CNPS Panamint Daisy Logo
California Native Plant Society

Santa Clara Valley Chapter

Cascade Field, Part of Año Nuevo State Park, May 2014

By Toni Corelli, Chapter Chair Rare Plants, San Mateo County

Two pink flowers in grass

Cascade field is the best example of native coastal terrace prairie and associated wildflowers along the San Mateo Coast. Eight people joined California Native Plant Society member Toni Corelli (This email address is being protected from spambots. You need JavaScript enabled to view it.) and State Park volunteer Avis Boutell on the May 6, 2014 walk along the Atkinson Bluff Trail at Cascade Field.

Blue-eyed grass in coastal prarie

In the past the prairie was managed through fire by the Native Americans to bring grazing animals into the area and enhance desired plants that produce seeds that were gathered for food. Coastal prairies require some sort of disturbance regime to sustain them--either by grazing or fire--or bushes will grow and the prairie will turn into coastal scrubland.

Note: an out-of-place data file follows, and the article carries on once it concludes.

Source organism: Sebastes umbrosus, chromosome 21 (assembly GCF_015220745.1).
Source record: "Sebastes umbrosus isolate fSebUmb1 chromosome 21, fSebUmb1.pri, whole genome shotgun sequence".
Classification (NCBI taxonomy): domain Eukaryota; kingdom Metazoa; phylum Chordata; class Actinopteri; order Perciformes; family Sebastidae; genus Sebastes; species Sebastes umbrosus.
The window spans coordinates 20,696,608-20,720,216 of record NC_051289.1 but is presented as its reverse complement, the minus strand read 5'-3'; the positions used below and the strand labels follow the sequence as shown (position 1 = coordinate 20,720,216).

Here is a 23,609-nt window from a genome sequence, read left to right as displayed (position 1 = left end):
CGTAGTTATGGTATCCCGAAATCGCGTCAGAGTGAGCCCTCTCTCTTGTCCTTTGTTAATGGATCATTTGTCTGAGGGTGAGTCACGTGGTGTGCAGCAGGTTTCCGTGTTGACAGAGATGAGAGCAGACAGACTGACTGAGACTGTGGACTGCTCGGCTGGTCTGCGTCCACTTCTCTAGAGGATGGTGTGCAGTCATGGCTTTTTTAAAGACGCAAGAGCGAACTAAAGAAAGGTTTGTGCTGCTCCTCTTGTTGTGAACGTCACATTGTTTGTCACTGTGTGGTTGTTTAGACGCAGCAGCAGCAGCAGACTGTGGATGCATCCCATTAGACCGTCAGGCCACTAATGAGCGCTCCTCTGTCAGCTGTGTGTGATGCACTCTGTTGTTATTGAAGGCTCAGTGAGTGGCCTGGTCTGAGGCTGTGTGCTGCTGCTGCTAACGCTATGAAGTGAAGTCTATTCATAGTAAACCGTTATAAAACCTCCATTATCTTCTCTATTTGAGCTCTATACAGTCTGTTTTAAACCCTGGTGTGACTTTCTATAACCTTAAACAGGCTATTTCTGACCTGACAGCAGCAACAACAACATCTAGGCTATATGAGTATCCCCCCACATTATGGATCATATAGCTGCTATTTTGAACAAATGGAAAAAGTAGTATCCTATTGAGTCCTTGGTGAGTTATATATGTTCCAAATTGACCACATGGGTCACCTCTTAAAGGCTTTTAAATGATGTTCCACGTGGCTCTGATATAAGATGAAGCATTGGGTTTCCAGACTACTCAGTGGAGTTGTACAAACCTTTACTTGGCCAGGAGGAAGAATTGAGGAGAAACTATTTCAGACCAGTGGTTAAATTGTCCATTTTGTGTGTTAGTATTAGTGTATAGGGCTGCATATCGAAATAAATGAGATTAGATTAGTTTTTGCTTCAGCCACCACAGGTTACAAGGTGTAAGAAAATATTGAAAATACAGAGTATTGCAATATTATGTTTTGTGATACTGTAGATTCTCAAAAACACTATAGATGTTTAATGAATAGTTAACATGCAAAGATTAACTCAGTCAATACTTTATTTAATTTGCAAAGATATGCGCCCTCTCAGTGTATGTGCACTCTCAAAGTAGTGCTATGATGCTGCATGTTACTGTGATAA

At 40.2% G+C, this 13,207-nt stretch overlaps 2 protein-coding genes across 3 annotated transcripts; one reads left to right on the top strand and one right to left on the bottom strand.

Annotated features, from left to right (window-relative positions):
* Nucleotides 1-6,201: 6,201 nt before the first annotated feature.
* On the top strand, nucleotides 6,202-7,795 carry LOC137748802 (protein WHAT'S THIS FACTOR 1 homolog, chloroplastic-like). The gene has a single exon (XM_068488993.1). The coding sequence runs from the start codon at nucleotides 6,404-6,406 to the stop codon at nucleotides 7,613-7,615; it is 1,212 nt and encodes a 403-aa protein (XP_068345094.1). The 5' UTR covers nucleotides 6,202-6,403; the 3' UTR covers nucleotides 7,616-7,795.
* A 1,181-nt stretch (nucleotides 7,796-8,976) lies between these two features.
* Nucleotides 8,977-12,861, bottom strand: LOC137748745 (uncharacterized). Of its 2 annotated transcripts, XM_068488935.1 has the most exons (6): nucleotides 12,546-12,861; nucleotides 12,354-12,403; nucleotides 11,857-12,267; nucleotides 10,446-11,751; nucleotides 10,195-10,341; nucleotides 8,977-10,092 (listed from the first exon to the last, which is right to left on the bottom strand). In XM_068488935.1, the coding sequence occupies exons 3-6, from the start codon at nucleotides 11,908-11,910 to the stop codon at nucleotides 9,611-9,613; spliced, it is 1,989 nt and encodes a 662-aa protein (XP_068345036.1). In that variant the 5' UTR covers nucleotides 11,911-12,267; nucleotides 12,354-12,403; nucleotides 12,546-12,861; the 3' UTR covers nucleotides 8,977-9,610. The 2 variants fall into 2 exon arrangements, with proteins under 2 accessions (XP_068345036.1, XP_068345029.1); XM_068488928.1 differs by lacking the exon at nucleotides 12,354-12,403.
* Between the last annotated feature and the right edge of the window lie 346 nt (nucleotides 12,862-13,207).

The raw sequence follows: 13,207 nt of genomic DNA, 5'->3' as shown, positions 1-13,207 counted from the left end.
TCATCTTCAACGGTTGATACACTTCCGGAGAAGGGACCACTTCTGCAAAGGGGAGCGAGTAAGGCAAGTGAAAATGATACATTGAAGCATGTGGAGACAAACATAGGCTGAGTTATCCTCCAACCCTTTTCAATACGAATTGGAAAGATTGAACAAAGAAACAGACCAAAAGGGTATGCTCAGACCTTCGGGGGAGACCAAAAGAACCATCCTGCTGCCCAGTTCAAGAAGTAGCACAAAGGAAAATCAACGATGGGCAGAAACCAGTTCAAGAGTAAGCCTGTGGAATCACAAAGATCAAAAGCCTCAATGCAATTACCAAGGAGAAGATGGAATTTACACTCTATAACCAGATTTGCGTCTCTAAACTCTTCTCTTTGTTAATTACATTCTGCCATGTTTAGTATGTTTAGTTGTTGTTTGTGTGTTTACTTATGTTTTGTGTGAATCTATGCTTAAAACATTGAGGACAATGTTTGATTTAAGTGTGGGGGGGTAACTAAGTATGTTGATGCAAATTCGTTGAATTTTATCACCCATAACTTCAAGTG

About 20 years ago, State Parks decided to burn Cascade Field because it was being taken over by gorse, a spiny, invasive weed from Europe, with seeds that can last 50 to 100 years. The fire eliminated the gorse plants and also caused the dormant gorse seeds to germinate so the young plants could be removed as well.

People in a field wearing raincoats

The burning brought about positive changes to Cascade Field. It removed some shrubs and encouraged desirable native plants. Because of this, State Parks has continued to burn the field every other year in the fall after the first heavy rain. Native perennial bunch grasses and diverse species of wildflowers now flourish at Cascade Field under State Park management.

juncus tip under a microscope

See Alice Cummings' photos taken on the walk.

Other photos from previous outings at Cascade Field are posted by Toni Corelli and Avis Boutell.

Display: Coastal Terrace Prarie: A rare place worth protecting